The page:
Debt-to-Income Ratio (DTI): Using Financial Statements to Determine Financial Health

When a person’s personal economy is in turmoil, it is common for debt to mount while income either drops or stagnates. When the going continues to get tough, more credit may be needed either through extended lines, or new ones.

Potential creditors, such as Bank of America or the local car dealership, will offer or deny such lines based on a person’s debt-to-income ratio, or DTI.

Figuring a Person’s Debt-to-Income Ratio

The average person might think of debt as the entire amount borrowed compared to the entire amount earned. For example, if a person earning a yearly income of $90,000 has the following debts:

  • Home mortgage – $210,000
  • School Loan – $30,000
  • Auto loan – $20,000
  • Credit card – $3,500
  • Credit card – $2,500

Then it could be falsely concluded that their debt ($266,000) to income ($90,000) ratio was just under three, meaning $3 borrowed for each dollar earned.

Creditors, however, look at it in terms of the monthly obligations (also called a minimum payments) versus monthly income. Using the example above, it might look more like this:

  • Home mortgage – $1,500
  • School Loan – $300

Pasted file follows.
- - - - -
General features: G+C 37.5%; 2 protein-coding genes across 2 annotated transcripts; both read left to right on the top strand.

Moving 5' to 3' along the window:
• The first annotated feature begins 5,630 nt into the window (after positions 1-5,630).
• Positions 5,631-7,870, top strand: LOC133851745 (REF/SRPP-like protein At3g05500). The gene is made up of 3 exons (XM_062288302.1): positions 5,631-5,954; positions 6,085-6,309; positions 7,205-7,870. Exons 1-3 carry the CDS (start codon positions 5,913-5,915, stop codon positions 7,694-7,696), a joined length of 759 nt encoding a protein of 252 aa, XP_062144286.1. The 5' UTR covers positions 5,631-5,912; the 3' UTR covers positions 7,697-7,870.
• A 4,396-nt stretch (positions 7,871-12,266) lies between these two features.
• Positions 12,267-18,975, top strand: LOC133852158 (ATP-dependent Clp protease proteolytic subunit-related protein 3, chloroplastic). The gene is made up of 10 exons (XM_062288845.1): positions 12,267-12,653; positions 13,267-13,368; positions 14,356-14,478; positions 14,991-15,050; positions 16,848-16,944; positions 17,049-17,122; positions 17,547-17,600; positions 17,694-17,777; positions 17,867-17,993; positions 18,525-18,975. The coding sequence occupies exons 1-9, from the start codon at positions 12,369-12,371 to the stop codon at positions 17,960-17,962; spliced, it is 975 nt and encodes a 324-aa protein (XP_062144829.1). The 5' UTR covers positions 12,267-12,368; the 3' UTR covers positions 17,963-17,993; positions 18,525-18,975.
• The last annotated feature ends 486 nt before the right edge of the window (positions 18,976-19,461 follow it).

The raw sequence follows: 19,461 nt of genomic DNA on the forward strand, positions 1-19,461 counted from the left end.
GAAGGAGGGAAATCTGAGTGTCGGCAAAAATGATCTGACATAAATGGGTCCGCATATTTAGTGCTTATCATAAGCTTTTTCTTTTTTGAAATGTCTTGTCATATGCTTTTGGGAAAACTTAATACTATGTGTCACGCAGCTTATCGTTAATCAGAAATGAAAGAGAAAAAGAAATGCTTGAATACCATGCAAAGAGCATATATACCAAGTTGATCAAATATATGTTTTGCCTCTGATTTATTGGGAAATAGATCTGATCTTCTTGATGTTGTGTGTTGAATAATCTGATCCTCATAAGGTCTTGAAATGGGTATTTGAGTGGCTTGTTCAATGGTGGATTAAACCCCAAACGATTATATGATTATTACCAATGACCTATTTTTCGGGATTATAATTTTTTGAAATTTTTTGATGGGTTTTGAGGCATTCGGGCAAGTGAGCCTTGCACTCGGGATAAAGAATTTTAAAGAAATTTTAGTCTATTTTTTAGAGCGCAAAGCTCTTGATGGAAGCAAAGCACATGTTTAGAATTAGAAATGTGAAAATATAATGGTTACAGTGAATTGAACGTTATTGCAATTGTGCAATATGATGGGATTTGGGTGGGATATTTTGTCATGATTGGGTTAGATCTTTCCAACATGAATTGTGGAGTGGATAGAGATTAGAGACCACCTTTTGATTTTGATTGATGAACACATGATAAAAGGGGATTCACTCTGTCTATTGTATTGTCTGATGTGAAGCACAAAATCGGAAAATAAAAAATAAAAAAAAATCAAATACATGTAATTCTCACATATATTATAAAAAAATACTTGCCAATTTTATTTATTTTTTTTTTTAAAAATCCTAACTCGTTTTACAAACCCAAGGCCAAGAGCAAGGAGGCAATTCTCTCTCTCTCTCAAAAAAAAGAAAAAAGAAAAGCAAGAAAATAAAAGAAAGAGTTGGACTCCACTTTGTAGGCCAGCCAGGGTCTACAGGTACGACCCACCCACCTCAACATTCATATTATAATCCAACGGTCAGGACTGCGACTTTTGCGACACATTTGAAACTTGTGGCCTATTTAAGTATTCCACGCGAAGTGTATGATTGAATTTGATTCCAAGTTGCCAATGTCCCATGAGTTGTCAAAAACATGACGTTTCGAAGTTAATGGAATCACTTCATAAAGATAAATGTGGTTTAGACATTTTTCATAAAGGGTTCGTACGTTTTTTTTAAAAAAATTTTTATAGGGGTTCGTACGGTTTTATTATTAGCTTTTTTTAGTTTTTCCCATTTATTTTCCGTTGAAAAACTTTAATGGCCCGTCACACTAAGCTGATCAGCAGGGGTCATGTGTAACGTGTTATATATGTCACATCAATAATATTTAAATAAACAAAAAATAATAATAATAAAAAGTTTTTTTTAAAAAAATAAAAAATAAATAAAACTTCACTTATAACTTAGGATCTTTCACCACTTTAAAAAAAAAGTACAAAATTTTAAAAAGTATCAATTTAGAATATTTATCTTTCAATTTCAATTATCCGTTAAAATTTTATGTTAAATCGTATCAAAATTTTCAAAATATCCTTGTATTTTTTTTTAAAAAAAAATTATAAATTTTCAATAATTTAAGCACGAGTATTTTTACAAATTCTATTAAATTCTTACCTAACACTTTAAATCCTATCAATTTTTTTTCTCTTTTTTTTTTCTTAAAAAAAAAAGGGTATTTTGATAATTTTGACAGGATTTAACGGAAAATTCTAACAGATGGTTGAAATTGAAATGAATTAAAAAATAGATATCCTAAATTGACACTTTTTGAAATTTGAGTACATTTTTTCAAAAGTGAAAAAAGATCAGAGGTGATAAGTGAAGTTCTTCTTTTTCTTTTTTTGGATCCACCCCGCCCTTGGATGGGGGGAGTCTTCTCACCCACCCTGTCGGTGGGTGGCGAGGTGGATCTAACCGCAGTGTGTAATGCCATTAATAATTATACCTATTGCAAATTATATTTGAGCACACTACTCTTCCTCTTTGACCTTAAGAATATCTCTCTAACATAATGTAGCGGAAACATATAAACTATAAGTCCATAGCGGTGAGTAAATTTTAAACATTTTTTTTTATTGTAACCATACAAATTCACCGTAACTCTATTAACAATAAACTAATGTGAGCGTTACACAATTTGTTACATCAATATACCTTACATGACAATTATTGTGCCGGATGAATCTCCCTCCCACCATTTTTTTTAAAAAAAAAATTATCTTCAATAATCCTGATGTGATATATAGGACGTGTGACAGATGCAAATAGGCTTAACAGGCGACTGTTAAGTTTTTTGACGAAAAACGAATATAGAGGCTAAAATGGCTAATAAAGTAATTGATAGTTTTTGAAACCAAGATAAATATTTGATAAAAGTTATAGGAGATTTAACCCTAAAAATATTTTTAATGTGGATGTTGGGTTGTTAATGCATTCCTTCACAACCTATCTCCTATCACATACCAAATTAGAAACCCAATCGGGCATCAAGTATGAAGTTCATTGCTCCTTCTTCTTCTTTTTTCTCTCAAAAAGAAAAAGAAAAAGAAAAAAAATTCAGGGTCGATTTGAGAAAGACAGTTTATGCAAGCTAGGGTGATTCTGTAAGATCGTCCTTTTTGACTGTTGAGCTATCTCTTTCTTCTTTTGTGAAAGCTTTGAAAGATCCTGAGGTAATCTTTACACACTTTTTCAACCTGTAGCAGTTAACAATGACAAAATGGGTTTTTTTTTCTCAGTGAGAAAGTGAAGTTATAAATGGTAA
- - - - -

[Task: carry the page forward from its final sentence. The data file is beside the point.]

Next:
• Auto loan – $420
  • Credit card – $42
  • Credit card – $35

This means that the person above has a DTI of $2,297:$7,500, which is just over .3, meaning that 30% of this person’s earnings are called for at the start of the month, and he has the rest to live off of.

What is a Healthy Debt-to-Income Ratio?

Lendingtree.com’s article titled “Calculating Your Debt-to-Income Ratio” notes that a lender’s maximum DTI is not to exceed .64, meaning that a person should not borrow more than $64 for each $100 earned.

It goes further to explain that a home payment should not exceed 28% of a person monthly income and that other debts should not total to exceed 36%, though there are some exceptions in cases of VA home loans.

But these numbers are subjective. For example, if one was to ask financial guru Dave Ramsey, he would strongly urge the person in the example above to utilize a debt snowball to bring his DTI down to zero.

Flaws in DTI

Debt-to-income ratios are flawed, and in a way that could prove harmful to someone calculating without the following knowledge.

The income used in DTI measurements is income before taxes. So, while the $7,500 used above may be the money that that person actually earned, he’ll only be able to access 72% of it since 28% will be taken out in federal income taxes, leaving his DTI to be $2,297:$5,400, or about .45.

Despite his high income, $45 of every $100 (at a minimum) will go to creditors.

Knowing one’s DTI is crucial for understanding short-term financial health. It can be found by keeping cash flow statements, which will help one keep a closer eye on the long-term financial health found in a balance sheet.